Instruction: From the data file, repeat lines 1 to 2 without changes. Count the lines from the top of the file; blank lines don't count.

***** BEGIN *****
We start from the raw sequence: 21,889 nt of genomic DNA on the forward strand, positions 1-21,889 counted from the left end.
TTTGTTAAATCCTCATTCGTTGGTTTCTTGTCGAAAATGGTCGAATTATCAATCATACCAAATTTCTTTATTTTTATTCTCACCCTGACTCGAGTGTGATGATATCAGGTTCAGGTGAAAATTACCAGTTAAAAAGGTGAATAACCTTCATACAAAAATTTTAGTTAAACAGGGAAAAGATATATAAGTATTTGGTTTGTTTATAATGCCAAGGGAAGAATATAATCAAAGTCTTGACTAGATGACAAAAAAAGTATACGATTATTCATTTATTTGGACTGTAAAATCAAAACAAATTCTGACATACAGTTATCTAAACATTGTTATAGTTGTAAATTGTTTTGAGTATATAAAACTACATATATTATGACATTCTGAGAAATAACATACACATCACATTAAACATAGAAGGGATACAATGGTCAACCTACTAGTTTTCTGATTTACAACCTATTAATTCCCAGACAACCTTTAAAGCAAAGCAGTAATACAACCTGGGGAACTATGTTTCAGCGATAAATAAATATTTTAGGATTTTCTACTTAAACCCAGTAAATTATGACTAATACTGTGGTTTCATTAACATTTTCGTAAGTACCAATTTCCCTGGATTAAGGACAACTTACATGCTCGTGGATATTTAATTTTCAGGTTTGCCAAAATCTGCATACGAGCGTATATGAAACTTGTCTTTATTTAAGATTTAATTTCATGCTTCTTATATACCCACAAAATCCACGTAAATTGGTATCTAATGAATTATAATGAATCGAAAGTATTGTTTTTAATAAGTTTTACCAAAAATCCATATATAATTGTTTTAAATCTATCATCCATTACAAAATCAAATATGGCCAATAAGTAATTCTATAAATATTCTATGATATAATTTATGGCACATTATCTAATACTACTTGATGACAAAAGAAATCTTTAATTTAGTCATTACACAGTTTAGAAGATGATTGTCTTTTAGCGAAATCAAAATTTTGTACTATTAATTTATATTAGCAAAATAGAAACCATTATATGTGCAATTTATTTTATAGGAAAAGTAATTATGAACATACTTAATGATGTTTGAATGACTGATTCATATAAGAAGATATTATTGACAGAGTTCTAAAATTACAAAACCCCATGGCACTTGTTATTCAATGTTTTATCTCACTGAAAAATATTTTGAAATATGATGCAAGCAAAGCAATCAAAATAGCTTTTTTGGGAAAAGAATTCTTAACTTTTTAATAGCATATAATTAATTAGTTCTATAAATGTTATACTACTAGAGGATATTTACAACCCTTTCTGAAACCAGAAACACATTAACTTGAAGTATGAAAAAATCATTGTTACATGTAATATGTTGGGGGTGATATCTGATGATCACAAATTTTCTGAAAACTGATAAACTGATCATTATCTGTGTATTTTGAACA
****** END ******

We start from the raw sequence: 21,889 nt of genomic DNA on the forward strand, positions 1-21,889 counted from the left end.
TTTGTTAAATCCTCATTCGTTGGTTTCTTGTCGAAAATGGTCGAATTATCAATCATACCAAATTTCTTTATTTTTATTCTCACCCTGACTCGAGTGTGATGATATCAGGTTCAGGTGAAAATTACCAGTTAAAAAGGTGAATAACCTTCATACAAAAATTTTAGTTAAACAGGGAAAAGATATATAAGTATTTGGTTTGTTTATAATGCCAAGGGAAGAATATAATCAAAGTCTTGACTAGATGACAAAAAAAGTATACGATTATTCATTTATTTGGACTGTAAAATCAAAACAAATTCTGACATACAGTTATCTAAACATTGTTATAGTTGTAAATTGTTTTGAGTATATAAAACTACATATATTATGACATTCTGAGAAATAACATACACATCACATTAAACATAGAAGGGATACAATGGTCAACCTACTAGTTTTCTGATTTACAACCTATTAATTCCCAGACAACCTTTAAAGCAAAGCAGTAATACAACCTGGGGAACTATGTTTCAGCGATAAATAAATATTTTAGGATTTTCTACTTAAACCCAGTAAATTATGACTAATACTGTGGTTTCATTAACATTTTCGTAAGTACCAATTTCCCTGGATTAAGGACAACTTACATGCTCGTGGATATTTAATTTTCAGGTTTGCCAAAATCTGCATACGAGCGTATATGAAACTTGTCTTTATTTAAGATTTAATTTCATGCTTCTTATATACCCACAAAATCCACGTAAATTGGTATCTAATGAATTATAATGAATCGAAAGTATTGTTTTTAATAAGTTTTACCAAAAATCCATATATAATTGTTTTAAATCTATCATCCATTACAAAATCAAATATGGCCAATAAGTAATTCTATAAATATTCTATGATATAATTTATGGCACATTATCTAATACTACTTGATGACAAAAGAAATCTTTAATTTAGTCATTACACAGTTTAGAAGATGATTGTCTTTTAGCGAAATCAAAATTTTGTACTATTAATTTATATTAGCAAAATAGAAACCATTATATGTGCAATTTATTTTATAGGAAAAGTAATTATGAACATACTTAATGATGTTTGAATGACTGATTCATATAAGAAGATATTATTGACAGAGTTCTAAAATTACAAAACCCCATGGCACTTGTTATTCAATGTTTTATCTCACTGAAAAATATTTTGAAATATGATGCAAGCAAAGCAATCAAAATAGCTTTTTTGGGAAAAGAATTCTTAACTTTTTAATAGCATATAATTAATTAGTTCTATAAATGTTATACTACTAGAGGATATTTACAACCCTTTCTGAAACCAGAAACACATTAACTTGAAGTATGAAAAAATCATTGTTACATGTAATATGTTGGGGGTGATATCTGATGATCACAAATTTTCTGAAAACTGATAAACTGATCATTATCTGTGTATTTTGAACA